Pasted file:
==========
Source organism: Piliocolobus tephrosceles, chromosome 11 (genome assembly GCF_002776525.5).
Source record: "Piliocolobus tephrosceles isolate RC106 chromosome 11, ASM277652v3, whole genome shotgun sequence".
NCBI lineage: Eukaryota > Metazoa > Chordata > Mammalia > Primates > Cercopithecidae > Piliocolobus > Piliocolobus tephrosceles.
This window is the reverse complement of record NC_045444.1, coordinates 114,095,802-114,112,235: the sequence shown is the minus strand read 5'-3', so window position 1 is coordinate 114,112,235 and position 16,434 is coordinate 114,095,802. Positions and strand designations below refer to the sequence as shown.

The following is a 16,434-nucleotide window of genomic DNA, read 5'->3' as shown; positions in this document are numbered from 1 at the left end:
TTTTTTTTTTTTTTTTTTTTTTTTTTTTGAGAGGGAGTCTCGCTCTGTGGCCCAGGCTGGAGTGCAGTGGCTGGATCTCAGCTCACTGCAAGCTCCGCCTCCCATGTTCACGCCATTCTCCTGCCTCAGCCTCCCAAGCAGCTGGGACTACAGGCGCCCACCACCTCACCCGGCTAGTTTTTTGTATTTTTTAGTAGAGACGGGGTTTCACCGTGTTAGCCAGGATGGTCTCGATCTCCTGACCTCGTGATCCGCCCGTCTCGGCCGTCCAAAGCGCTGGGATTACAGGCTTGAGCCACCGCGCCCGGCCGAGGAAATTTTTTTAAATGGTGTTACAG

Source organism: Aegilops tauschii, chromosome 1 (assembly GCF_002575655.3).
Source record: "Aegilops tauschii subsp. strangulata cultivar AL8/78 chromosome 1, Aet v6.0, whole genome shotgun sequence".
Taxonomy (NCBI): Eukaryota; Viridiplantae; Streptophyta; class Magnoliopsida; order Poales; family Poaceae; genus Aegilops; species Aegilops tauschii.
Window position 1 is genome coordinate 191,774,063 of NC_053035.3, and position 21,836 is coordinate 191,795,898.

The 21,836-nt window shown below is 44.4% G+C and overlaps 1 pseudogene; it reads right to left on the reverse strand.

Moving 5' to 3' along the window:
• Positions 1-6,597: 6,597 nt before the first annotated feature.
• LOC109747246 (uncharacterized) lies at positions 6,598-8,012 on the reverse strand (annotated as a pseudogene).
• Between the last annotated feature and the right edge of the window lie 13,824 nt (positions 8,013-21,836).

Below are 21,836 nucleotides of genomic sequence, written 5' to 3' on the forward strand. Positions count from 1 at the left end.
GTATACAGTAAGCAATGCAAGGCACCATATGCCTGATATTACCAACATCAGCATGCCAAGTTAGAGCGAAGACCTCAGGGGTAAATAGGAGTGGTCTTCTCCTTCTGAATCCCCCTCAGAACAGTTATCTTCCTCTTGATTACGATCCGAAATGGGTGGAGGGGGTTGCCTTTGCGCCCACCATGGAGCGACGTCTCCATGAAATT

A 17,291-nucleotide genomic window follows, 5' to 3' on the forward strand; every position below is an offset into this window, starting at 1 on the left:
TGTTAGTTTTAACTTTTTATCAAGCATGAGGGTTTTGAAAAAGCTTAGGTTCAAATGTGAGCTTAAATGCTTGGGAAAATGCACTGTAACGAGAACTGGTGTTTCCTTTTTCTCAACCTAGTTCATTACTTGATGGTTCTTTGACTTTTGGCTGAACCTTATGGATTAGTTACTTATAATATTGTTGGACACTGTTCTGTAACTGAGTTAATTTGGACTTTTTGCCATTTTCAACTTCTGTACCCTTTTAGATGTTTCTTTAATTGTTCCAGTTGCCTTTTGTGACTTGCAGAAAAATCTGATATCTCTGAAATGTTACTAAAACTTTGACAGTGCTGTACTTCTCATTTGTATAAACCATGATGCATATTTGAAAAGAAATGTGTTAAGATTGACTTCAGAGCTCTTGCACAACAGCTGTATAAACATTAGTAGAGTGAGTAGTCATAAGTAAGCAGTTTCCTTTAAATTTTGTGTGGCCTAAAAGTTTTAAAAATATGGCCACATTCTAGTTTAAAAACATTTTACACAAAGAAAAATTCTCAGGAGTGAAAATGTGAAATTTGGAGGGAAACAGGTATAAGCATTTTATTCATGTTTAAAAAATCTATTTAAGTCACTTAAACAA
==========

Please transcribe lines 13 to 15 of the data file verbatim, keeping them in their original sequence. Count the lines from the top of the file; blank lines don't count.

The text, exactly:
• Positions 1-6,597: 6,597 nt before the first annotated feature.
• LOC109747246 (uncharacterized) lies at positions 6,598-8,012 on the reverse strand (annotated as a pseudogene).
• Between the last annotated feature and the right edge of the window lie 13,824 nt (positions 8,013-21,836).